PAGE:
It is urgent that we learn the value of migration, starting in schools and ending with every single one of us, as the war in Ukraine continues to force millions to abandon their homes and migrants attempting to cross the channel face untold hostility.
The Windrush Scandal showed us the consequences of failing to understand the history of empire and migration to this country.
Wendy Williams, author of the Lessons Learned review, found that a lack of understanding of this history by Home Office staff and successive governments was a root cause of the Windrush Scandal. She identified “institutional ignorance and thoughtlessness towards the issue of race and the history of the Windrush generation”.
And just days ago, reports suggested that disagreements have delayed the rollout of a teaching module on colonialism for the Home Office, as some civil servants think the material is “too controversial”.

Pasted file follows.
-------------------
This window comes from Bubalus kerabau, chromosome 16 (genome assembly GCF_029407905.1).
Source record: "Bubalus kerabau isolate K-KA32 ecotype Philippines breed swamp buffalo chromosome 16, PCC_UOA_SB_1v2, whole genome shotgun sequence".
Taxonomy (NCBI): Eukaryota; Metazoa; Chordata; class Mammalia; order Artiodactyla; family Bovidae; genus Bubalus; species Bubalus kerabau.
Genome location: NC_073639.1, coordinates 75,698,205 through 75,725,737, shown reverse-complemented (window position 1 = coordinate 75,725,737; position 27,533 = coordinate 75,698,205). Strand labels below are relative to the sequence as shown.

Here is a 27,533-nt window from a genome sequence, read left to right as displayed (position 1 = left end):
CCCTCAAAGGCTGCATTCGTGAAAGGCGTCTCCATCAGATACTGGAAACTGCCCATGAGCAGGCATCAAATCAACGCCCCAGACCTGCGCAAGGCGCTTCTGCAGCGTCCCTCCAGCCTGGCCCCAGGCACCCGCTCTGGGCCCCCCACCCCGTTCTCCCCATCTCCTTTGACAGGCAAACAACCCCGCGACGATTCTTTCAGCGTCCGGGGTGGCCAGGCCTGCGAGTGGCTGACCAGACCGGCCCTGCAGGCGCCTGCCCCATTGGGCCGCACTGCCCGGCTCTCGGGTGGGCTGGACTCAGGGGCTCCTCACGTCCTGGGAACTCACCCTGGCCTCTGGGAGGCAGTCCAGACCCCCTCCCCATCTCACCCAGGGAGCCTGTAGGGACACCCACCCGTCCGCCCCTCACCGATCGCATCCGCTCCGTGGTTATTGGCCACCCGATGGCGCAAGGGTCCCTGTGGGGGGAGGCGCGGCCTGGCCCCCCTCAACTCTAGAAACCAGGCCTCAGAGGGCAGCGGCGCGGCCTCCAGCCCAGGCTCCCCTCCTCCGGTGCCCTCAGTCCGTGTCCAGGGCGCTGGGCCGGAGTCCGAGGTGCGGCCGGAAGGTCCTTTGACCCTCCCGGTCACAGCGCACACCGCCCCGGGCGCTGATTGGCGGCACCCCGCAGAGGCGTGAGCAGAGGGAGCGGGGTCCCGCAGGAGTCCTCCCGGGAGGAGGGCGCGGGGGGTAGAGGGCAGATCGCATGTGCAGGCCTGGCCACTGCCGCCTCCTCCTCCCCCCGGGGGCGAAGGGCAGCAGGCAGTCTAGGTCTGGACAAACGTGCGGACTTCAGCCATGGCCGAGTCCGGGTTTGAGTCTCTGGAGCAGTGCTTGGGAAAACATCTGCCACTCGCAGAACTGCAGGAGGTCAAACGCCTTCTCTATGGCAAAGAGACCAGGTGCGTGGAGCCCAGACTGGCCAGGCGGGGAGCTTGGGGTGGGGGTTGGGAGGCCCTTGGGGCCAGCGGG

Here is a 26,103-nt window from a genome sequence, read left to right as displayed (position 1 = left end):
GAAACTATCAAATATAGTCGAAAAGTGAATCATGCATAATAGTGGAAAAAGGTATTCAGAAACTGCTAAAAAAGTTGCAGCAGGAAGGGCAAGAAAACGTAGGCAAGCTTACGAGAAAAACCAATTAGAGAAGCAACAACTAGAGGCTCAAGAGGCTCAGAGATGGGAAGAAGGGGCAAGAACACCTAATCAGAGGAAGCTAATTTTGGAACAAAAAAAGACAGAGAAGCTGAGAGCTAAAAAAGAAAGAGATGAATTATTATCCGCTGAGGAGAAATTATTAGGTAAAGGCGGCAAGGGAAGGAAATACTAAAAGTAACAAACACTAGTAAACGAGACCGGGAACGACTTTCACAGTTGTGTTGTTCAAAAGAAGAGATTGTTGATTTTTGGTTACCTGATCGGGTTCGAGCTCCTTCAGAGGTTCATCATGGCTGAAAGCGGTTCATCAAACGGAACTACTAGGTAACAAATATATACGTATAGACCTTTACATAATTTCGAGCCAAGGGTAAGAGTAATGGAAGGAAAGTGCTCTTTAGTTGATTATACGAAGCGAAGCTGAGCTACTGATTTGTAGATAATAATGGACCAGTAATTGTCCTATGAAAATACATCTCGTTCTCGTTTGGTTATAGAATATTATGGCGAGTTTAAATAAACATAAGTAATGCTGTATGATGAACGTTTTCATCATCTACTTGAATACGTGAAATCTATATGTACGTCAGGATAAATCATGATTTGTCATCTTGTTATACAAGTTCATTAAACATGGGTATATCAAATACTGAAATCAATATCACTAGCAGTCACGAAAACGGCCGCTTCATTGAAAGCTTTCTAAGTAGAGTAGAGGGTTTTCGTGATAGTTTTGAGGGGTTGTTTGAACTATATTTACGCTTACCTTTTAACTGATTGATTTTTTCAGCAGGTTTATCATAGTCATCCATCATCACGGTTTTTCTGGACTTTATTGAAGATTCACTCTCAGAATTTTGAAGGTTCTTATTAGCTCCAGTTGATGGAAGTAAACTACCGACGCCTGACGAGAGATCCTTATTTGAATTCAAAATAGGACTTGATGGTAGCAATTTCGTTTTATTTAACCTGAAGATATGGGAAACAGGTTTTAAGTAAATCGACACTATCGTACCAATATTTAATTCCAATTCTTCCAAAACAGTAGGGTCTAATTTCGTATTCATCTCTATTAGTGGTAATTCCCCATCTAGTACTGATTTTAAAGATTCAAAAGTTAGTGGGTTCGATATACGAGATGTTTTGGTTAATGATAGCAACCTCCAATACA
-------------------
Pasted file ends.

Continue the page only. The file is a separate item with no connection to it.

The history of migration is fundamental to all of us in Britain. From the Huguenots in the 1600s, Jewish refugees in the 1700s or the influx of migration to Britain because of the British Empire, we all have a connection to these movements of people.
The teaching of our migration history should be instilled throughout the curriculum, beyond the history syllabus. The government recently released its Inclusive Britain plan, which included plans for a new model history curriculum, but much more is needed to address the gaps in learning in schools.